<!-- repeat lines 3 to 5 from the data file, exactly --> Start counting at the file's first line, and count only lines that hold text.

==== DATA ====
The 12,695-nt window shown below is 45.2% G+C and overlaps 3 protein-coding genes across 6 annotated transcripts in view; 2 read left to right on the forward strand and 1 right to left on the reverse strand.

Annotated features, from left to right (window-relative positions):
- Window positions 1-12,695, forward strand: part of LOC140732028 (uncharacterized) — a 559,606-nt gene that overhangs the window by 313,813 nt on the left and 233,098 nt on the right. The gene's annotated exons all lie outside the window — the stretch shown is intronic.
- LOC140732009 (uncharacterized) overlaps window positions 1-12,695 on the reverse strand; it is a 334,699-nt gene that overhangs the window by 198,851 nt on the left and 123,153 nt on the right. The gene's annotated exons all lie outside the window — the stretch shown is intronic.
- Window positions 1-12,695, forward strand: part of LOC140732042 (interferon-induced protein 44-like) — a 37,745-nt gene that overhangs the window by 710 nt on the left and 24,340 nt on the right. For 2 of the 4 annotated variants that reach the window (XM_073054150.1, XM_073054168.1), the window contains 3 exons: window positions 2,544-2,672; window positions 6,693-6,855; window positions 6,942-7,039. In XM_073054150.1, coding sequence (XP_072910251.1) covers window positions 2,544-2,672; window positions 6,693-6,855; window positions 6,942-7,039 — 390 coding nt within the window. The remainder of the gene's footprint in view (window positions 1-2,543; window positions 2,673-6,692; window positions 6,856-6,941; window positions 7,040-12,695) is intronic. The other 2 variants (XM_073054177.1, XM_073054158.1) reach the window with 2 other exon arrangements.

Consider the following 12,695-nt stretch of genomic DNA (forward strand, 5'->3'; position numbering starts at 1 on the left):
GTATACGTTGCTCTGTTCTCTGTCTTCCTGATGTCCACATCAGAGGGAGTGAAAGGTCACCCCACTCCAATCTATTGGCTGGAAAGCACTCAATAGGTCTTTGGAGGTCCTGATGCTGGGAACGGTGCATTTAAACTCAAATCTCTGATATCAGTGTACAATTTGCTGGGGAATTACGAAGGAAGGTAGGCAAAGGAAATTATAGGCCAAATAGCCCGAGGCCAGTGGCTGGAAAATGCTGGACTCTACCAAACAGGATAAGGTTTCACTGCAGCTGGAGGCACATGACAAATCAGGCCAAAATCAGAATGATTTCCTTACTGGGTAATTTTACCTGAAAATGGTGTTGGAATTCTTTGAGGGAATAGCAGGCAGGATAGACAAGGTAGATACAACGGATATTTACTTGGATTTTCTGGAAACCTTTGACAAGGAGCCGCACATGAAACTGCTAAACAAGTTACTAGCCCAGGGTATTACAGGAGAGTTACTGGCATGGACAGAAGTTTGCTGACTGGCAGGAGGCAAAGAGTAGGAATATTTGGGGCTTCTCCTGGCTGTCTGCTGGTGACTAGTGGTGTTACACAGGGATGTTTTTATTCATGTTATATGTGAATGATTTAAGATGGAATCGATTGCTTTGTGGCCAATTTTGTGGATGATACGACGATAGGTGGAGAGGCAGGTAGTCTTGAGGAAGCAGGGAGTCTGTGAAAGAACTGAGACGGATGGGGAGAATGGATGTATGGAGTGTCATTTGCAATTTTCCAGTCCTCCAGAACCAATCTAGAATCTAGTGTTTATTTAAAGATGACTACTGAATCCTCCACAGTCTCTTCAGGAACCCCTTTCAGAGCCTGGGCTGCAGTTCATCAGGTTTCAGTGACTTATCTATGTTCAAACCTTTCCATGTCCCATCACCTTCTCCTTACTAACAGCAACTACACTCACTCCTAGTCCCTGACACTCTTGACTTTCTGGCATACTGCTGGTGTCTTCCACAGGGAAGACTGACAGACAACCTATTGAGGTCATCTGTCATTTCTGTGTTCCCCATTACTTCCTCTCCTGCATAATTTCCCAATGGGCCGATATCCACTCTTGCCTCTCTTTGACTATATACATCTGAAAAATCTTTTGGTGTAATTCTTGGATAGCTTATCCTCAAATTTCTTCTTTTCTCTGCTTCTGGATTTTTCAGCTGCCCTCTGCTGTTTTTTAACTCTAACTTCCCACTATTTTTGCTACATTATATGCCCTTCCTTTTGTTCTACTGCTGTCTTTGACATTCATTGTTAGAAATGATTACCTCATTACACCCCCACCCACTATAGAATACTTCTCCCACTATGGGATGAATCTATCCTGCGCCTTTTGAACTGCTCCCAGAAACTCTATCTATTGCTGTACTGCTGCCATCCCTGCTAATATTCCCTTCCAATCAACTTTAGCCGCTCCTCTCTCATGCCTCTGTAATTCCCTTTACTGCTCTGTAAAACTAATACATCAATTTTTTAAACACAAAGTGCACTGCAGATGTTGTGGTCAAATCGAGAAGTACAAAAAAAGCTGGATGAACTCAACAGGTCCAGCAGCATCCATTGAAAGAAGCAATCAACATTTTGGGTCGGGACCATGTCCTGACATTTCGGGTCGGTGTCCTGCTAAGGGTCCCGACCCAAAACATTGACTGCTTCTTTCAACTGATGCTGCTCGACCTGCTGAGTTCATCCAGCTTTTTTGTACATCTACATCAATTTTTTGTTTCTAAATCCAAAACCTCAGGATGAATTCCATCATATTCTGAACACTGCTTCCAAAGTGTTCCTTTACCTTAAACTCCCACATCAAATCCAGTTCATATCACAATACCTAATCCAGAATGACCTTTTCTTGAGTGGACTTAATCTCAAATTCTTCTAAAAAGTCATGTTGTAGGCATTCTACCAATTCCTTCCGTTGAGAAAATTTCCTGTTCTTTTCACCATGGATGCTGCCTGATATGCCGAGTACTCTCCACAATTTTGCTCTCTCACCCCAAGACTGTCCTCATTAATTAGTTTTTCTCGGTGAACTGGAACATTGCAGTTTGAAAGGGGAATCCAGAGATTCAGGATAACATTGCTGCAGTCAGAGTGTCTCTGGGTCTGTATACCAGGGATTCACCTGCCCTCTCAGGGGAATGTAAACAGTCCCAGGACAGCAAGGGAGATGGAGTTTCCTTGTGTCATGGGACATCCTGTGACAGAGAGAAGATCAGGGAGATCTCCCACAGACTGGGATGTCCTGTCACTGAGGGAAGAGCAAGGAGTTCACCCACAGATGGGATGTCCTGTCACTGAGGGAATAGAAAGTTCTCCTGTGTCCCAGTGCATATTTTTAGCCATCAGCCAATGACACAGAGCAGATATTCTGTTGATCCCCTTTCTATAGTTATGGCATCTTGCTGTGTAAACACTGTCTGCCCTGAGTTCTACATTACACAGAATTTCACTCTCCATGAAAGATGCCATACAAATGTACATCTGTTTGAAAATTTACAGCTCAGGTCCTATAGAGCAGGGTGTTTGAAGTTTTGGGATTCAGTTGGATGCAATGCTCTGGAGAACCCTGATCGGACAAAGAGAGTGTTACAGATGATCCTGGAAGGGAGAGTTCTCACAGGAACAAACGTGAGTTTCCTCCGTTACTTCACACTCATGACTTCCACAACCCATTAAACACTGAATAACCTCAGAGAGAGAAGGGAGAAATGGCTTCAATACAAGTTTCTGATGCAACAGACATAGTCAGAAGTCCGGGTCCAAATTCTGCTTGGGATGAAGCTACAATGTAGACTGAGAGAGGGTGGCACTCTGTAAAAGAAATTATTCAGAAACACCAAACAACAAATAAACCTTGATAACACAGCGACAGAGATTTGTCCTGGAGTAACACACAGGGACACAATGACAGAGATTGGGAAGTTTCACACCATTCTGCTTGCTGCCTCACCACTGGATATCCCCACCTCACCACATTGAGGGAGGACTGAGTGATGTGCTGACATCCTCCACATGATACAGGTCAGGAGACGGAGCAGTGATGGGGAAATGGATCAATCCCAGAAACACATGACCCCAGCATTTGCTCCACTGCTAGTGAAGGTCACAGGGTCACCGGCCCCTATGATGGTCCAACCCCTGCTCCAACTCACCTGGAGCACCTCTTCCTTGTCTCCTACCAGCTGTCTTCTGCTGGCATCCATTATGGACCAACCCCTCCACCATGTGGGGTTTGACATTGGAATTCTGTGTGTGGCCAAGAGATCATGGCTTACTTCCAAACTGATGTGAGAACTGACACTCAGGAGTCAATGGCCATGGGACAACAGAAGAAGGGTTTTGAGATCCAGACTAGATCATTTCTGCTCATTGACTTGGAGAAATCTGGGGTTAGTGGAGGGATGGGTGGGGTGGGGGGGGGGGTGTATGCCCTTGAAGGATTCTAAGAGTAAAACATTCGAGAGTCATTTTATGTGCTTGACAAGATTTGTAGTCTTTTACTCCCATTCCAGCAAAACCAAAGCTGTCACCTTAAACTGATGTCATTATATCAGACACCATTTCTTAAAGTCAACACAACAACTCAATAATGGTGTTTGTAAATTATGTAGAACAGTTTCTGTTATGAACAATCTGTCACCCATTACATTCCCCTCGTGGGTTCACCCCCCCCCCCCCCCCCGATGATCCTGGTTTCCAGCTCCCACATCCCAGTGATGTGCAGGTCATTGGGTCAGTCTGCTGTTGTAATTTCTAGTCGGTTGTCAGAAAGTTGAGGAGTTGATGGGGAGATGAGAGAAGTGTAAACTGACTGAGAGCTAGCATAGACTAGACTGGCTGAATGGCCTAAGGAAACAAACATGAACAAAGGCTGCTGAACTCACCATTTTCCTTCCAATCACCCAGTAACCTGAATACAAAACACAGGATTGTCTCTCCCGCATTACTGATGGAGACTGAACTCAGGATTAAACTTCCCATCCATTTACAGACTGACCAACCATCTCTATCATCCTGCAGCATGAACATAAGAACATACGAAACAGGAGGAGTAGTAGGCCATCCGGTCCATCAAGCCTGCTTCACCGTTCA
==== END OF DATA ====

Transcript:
- Window positions 1-12,695, forward strand: part of LOC140732028 (uncharacterized) — a 559,606-nt gene that overhangs the window by 313,813 nt on the left and 233,098 nt on the right. The gene's annotated exons all lie outside the window — the stretch shown is intronic.
- LOC140732009 (uncharacterized) overlaps window positions 1-12,695 on the reverse strand; it is a 334,699-nt gene that overhangs the window by 198,851 nt on the left and 123,153 nt on the right. The gene's annotated exons all lie outside the window — the stretch shown is intronic.
- Window positions 1-12,695, forward strand: part of LOC140732042 (interferon-induced protein 44-like) — a 37,745-nt gene that overhangs the window by 710 nt on the left and 24,340 nt on the right. For 2 of the 4 annotated variants that reach the window (XM_073054150.1, XM_073054168.1), the window contains 3 exons: window positions 2,544-2,672; window positions 6,693-6,855; window positions 6,942-7,039. In XM_073054150.1, coding sequence (XP_072910251.1) covers window positions 2,544-2,672; window positions 6,693-6,855; window positions 6,942-7,039 — 390 coding nt within the window. The remainder of the gene's footprint in view (window positions 1-2,543; window positions 2,673-6,692; window positions 6,856-6,941; window positions 7,040-12,695) is intronic. The other 2 variants (XM_073054177.1, XM_073054158.1) reach the window with 2 other exon arrangements.